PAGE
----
Hawk Law Group | June 20, 2022 | Brain Injuries
Chronic traumatic encephalopathy (CTE) is a rare condition characterized by progressive brain degeneration caused in part or whole by repeated blows to the head sustained over many years.
As such, it tends to manifest in individuals who regularly engage in activities and jobs that present a high risk of head strikes and trauma, such as full-contact sports and military duty. CTE may also occur in cases of prolonged domestic violence.
What Are the Symptoms of CTE?
Symptoms of CTE typically appear after years of repeated blows to the head. They’re similar to symptoms caused by other degenerative brain diseases, such as Alzheimer’s or Parkinson’s.
Sufferers of CTE may experience:
- Loss of memory
- Foggy thinking and problems concentrating
- Difficulty maintaining balance
- Impulsive behavior
If you notice these symptoms in yourself or a loved one, it’s important to seek professional care as soon as possible. Doing so can help you get a handle on the condition and explore treatment options with your doctor.
How Does CTE Typically Develop?
As mentioned above, CTE is caused by repeated blows to the head over a long period of time. By considering which activities and jobs involve a risk of repeated head strikes, you can get a clearer idea of how CTE develops.
Activities that may cause CTE include:
- Youth and adult sports, such as football, hockey, boxing, and martial arts
- Military duty, especially involving explosions
- Domestic violence and other abusive situations
Additionally, CTE tends to be more prevalent in individuals whose repeated head trauma began early, such as a child who begins playing tackle football at a young age and continues the sport for years.
According to one study, deceased football players with confirmed cases of CTE who began playing the game before the age of 12 exhibited signs of CTE 13 years earlier than players in the study who started later.
What makes CTE cases especially difficult is diagnosing them. Currently, all cases of the condition are diagnosed postmortem, which means doctors have no real pathological evidence of the disease while a patient is living.
However, the progressive onset of specific symptoms coupled with a history of repetitive blows to the head is strong circumstantial evidence that CTE is present.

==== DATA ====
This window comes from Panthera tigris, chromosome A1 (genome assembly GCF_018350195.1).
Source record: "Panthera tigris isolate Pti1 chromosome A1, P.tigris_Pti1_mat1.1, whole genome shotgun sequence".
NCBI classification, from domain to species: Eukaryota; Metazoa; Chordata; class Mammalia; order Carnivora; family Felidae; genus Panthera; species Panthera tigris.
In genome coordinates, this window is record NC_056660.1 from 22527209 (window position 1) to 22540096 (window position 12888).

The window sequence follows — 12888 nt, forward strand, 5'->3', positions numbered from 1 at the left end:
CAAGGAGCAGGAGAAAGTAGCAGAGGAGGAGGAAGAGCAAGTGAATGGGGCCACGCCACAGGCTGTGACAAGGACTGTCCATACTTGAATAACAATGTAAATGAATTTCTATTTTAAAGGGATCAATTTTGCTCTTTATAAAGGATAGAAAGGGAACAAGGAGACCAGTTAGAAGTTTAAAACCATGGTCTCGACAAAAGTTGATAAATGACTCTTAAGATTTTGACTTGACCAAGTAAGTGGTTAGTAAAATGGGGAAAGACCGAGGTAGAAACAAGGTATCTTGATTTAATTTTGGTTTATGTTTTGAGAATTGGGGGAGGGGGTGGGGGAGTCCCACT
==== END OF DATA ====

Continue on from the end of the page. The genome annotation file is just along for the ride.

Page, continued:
Who Can Be Held Responsible for a CTE Injury?
In personal injury cases, an individual must prove that their injury came about due to someone else’s negligence. When dealing with CTE, this negligence might be proven in various ways, depending on the circumstances of the injury.
For example, a player in a full-contact youth football league who develops CTE after years of play may technically have a case against several parties, including the league due to its policies or even a helmet manufacturer for a defective helmet.
However, personal injury cases based on CTE can be difficult to prosecute. In sports, participants are presumed to have assumed the risks of the games they play. A boxer would have difficulty suing someone for repeated blows to the head.
With that being said, CTE suits in the world of sports can be successful, as was the case with thousands of NFL players who won the first settlement of its kind against the league.
CTE is a serious, debilitating condition that impacts the lives of many. You may have legal recourse if you or a loved one is facing this devastating disease. Speaking with a lawyer experienced in CTE cases can give you the answers you’re looking for and potential help for the future.
Contact the Personal Injury Lawyers In the Central Savannah River Area at Hawk Law Group for Legal Assistance Today
For more information, please contact the personal injury lawyers at Hawk Law Group at our nearest location to schedule a free consultation today.
We serve throughout the Central Savannah River Area and it’s surrounding areas:
We also serve in Edgefield County, SC.